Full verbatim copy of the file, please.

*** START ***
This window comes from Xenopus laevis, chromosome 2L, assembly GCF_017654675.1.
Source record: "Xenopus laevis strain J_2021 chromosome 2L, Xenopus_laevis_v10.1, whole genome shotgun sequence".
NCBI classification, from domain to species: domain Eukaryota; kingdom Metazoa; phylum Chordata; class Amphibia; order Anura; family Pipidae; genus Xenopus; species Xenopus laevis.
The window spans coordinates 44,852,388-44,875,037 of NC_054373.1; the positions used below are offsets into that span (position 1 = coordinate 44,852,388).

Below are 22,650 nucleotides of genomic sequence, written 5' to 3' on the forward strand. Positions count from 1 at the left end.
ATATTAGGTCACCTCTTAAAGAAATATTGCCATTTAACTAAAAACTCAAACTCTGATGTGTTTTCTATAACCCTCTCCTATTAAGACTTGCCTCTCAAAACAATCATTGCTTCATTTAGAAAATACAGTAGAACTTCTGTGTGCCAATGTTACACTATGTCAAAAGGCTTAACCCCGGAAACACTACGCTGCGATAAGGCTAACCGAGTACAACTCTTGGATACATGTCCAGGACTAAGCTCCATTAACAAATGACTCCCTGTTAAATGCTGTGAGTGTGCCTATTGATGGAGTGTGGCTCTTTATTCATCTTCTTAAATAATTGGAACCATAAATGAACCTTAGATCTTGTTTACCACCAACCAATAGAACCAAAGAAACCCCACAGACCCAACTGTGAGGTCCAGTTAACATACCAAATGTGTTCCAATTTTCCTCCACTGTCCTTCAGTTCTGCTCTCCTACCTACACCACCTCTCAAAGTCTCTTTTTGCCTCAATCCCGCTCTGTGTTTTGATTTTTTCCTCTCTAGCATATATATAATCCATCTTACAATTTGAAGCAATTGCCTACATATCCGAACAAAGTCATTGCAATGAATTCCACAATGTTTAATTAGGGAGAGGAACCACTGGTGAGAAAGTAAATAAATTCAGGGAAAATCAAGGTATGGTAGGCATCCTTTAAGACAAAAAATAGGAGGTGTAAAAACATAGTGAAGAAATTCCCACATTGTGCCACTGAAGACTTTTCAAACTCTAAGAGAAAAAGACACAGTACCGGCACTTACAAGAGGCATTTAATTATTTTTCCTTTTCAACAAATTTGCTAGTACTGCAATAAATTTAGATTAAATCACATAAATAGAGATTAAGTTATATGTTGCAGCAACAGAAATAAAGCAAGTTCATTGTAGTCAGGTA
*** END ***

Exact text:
This window comes from Xenopus laevis, chromosome 2L, assembly GCF_017654675.1.
Source record: "Xenopus laevis strain J_2021 chromosome 2L, Xenopus_laevis_v10.1, whole genome shotgun sequence".
NCBI classification, from domain to species: domain Eukaryota; kingdom Metazoa; phylum Chordata; class Amphibia; order Anura; family Pipidae; genus Xenopus; species Xenopus laevis.
The window spans coordinates 44,852,388-44,875,037 of NC_054373.1; the positions used below are offsets into that span (position 1 = coordinate 44,852,388).

Below are 22,650 nucleotides of genomic sequence, written 5' to 3' on the forward strand. Positions count from 1 at the left end.
ATATTAGGTCACCTCTTAAAGAAATATTGCCATTTAACTAAAAACTCAAACTCTGATGTGTTTTCTATAACCCTCTCCTATTAAGACTTGCCTCTCAAAACAATCATTGCTTCATTTAGAAAATACAGTAGAACTTCTGTGTGCCAATGTTACACTATGTCAAAAGGCTTAACCCCGGAAACACTACGCTGCGATAAGGCTAACCGAGTACAACTCTTGGATACATGTCCAGGACTAAGCTCCATTAACAAATGACTCCCTGTTAAATGCTGTGAGTGTGCCTATTGATGGAGTGTGGCTCTTTATTCATCTTCTTAAATAATTGGAACCATAAATGAACCTTAGATCTTGTTTACCACCAACCAATAGAACCAAAGAAACCCCACAGACCCAACTGTGAGGTCCAGTTAACATACCAAATGTGTTCCAATTTTCCTCCACTGTCCTTCAGTTCTGCTCTCCTACCTACACCACCTCTCAAAGTCTCTTTTTGCCTCAATCCCGCTCTGTGTTTTGATTTTTTCCTCTCTAGCATATATATAATCCATCTTACAATTTGAAGCAATTGCCTACATATCCGAACAAAGTCATTGCAATGAATTCCACAATGTTTAATTAGGGAGAGGAACCACTGGTGAGAAAGTAAATAAATTCAGGGAAAATCAAGGTATGGTAGGCATCCTTTAAGACAAAAAATAGGAGGTGTAAAAACATAGTGAAGAAATTCCCACATTGTGCCACTGAAGACTTTTCAAACTCTAAGAGAAAAAGACACAGTACCGGCACTTACAAGAGGCATTTAATTATTTTTCCTTTTCAACAAATTTGCTAGTACTGCAATAAATTTAGATTAAATCACATAAATAGAGATTAAGTTATATGTTGCAGCAACAGAAATAAAGCAAGTTCATTGTAGTCAGGTA